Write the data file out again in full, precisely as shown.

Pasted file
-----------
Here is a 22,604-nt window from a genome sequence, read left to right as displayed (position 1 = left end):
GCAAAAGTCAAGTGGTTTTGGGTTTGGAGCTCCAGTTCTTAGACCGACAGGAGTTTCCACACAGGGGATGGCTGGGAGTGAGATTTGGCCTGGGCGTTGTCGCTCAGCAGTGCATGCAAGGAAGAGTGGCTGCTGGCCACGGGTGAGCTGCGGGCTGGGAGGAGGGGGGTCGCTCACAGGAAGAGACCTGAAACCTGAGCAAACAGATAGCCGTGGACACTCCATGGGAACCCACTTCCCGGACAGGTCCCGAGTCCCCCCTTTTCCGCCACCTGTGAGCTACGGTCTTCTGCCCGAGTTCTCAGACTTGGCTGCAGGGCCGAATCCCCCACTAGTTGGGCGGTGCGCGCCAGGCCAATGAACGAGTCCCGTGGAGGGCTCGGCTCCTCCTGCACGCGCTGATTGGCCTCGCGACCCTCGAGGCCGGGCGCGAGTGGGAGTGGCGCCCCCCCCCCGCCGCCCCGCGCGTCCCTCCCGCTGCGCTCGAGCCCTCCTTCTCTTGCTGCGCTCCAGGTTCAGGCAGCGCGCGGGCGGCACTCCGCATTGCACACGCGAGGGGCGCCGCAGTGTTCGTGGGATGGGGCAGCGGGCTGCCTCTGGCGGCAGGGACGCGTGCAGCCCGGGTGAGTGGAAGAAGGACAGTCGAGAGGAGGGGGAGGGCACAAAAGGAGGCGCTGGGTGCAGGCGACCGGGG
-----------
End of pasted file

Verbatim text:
Here is a 22,604-nt window from a genome sequence, read left to right as displayed (position 1 = left end):
GCAAAAGTCAAGTGGTTTTGGGTTTGGAGCTCCAGTTCTTAGACCGACAGGAGTTTCCACACAGGGGATGGCTGGGAGTGAGATTTGGCCTGGGCGTTGTCGCTCAGCAGTGCATGCAAGGAAGAGTGGCTGCTGGCCACGGGTGAGCTGCGGGCTGGGAGGAGGGGGGTCGCTCACAGGAAGAGACCTGAAACCTGAGCAAACAGATAGCCGTGGACACTCCATGGGAACCCACTTCCCGGACAGGTCCCGAGTCCCCCCTTTTCCGCCACCTGTGAGCTACGGTCTTCTGCCCGAGTTCTCAGACTTGGCTGCAGGGCCGAATCCCCCACTAGTTGGGCGGTGCGCGCCAGGCCAATGAACGAGTCCCGTGGAGGGCTCGGCTCCTCCTGCACGCGCTGATTGGCCTCGCGACCCTCGAGGCCGGGCGCGAGTGGGAGTGGCGCCCCCCCCCCGCCGCCCCGCGCGTCCCTCCCGCTGCGCTCGAGCCCTCCTTCTCTTGCTGCGCTCCAGGTTCAGGCAGCGCGCGGGCGGCACTCCGCATTGCACACGCGAGGGGCGCCGCAGTGTTCGTGGGATGGGGCAGCGGGCTGCCTCTGGCGGCAGGGACGCGTGCAGCCCGGGTGAGTGGAAGAAGGACAGTCGAGAGGAGGGGGAGGGCACAAAAGGAGGCGCTGGGTGCAGGCGACCGGGG